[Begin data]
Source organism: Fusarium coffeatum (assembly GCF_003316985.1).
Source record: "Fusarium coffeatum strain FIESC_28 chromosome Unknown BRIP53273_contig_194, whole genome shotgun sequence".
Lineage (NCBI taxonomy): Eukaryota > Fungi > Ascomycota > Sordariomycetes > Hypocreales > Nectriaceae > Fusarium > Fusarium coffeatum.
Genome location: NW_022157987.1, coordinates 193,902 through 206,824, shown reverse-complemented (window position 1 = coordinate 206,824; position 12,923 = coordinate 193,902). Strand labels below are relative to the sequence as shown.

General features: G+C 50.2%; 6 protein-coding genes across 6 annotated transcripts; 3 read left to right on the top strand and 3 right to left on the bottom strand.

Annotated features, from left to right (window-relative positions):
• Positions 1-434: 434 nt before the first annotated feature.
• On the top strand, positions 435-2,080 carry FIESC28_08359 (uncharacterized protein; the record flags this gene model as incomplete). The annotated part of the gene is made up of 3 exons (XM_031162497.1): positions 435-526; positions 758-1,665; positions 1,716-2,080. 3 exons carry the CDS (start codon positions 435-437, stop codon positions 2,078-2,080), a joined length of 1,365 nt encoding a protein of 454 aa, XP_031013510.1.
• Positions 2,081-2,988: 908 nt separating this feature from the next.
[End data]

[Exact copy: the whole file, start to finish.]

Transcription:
Source organism: Fusarium coffeatum (assembly GCF_003316985.1).
Source record: "Fusarium coffeatum strain FIESC_28 chromosome Unknown BRIP53273_contig_194, whole genome shotgun sequence".
Lineage (NCBI taxonomy): Eukaryota > Fungi > Ascomycota > Sordariomycetes > Hypocreales > Nectriaceae > Fusarium > Fusarium coffeatum.
Genome location: NW_022157987.1, coordinates 193,902 through 206,824, shown reverse-complemented (window position 1 = coordinate 206,824; position 12,923 = coordinate 193,902). Strand labels below are relative to the sequence as shown.

General features: G+C 50.2%; 6 protein-coding genes across 6 annotated transcripts; 3 read left to right on the top strand and 3 right to left on the bottom strand.

Annotated features, from left to right (window-relative positions):
• Positions 1-434: 434 nt before the first annotated feature.
• On the top strand, positions 435-2,080 carry FIESC28_08359 (uncharacterized protein; the record flags this gene model as incomplete). The annotated part of the gene is made up of 3 exons (XM_031162497.1): positions 435-526; positions 758-1,665; positions 1,716-2,080. 3 exons carry the CDS (start codon positions 435-437, stop codon positions 2,078-2,080), a joined length of 1,365 nt encoding a protein of 454 aa, XP_031013510.1.
• Positions 2,081-2,988: 908 nt separating this feature from the next.